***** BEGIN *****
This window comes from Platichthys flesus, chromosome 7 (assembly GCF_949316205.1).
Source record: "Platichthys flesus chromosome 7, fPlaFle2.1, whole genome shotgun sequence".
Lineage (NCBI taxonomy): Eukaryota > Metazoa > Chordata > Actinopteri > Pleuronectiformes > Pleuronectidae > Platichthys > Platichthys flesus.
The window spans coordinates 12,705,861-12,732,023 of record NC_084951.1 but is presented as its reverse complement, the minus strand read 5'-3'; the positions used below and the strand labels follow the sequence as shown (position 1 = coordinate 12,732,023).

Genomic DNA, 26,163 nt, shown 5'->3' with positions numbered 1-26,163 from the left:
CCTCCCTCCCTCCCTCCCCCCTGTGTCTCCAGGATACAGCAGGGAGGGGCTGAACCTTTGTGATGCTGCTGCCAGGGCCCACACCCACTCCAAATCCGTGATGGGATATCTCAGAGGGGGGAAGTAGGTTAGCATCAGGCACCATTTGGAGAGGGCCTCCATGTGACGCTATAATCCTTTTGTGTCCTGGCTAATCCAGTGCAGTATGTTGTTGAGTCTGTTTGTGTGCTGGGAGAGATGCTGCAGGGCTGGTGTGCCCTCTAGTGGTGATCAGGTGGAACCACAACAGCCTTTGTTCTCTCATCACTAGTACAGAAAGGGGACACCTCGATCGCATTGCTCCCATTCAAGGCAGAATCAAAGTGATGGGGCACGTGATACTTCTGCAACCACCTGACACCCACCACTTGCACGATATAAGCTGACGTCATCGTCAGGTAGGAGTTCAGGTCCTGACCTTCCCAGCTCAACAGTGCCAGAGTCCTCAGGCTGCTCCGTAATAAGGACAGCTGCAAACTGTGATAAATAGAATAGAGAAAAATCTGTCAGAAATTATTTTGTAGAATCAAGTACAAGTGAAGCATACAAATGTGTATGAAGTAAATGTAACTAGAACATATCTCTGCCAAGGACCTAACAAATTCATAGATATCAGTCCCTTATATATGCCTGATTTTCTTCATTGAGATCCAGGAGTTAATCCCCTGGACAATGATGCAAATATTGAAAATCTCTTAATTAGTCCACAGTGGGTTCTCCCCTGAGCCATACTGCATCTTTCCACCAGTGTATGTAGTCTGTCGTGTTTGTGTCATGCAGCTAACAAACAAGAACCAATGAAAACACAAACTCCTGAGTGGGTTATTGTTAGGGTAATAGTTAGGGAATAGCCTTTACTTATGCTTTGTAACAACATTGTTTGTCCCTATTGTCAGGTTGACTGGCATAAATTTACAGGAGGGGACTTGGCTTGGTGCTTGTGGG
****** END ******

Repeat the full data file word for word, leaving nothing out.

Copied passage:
This window comes from Platichthys flesus, chromosome 7 (assembly GCF_949316205.1).
Source record: "Platichthys flesus chromosome 7, fPlaFle2.1, whole genome shotgun sequence".
Lineage (NCBI taxonomy): Eukaryota > Metazoa > Chordata > Actinopteri > Pleuronectiformes > Pleuronectidae > Platichthys > Platichthys flesus.
The window spans coordinates 12,705,861-12,732,023 of record NC_084951.1 but is presented as its reverse complement, the minus strand read 5'-3'; the positions used below and the strand labels follow the sequence as shown (position 1 = coordinate 12,732,023).

Genomic DNA, 26,163 nt, shown 5'->3' with positions numbered 1-26,163 from the left:
CCTCCCTCCCTCCCTCCCCCCTGTGTCTCCAGGATACAGCAGGGAGGGGCTGAACCTTTGTGATGCTGCTGCCAGGGCCCACACCCACTCCAAATCCGTGATGGGATATCTCAGAGGGGGGAAGTAGGTTAGCATCAGGCACCATTTGGAGAGGGCCTCCATGTGACGCTATAATCCTTTTGTGTCCTGGCTAATCCAGTGCAGTATGTTGTTGAGTCTGTTTGTGTGCTGGGAGAGATGCTGCAGGGCTGGTGTGCCCTCTAGTGGTGATCAGGTGGAACCACAACAGCCTTTGTTCTCTCATCACTAGTACAGAAAGGGGACACCTCGATCGCATTGCTCCCATTCAAGGCAGAATCAAAGTGATGGGGCACGTGATACTTCTGCAACCACCTGACACCCACCACTTGCACGATATAAGCTGACGTCATCGTCAGGTAGGAGTTCAGGTCCTGACCTTCCCAGCTCAACAGTGCCAGAGTCCTCAGGCTGCTCCGTAATAAGGACAGCTGCAAACTGTGATAAATAGAATAGAGAAAAATCTGTCAGAAATTATTTTGTAGAATCAAGTACAAGTGAAGCATACAAATGTGTATGAAGTAAATGTAACTAGAACATATCTCTGCCAAGGACCTAACAAATTCATAGATATCAGTCCCTTATATATGCCTGATTTTCTTCATTGAGATCCAGGAGTTAATCCCCTGGACAATGATGCAAATATTGAAAATCTCTTAATTAGTCCACAGTGGGTTCTCCCCTGAGCCATACTGCATCTTTCCACCAGTGTATGTAGTCTGTCGTGTTTGTGTCATGCAGCTAACAAACAAGAACCAATGAAAACACAAACTCCTGAGTGGGTTATTGTTAGGGTAATAGTTAGGGAATAGCCTTTACTTATGCTTTGTAACAACATTGTTTGTCCCTATTGTCAGGTTGACTGGCATAAATTTACAGGAGGGGACTTGGCTTGGTGCTTGTGGG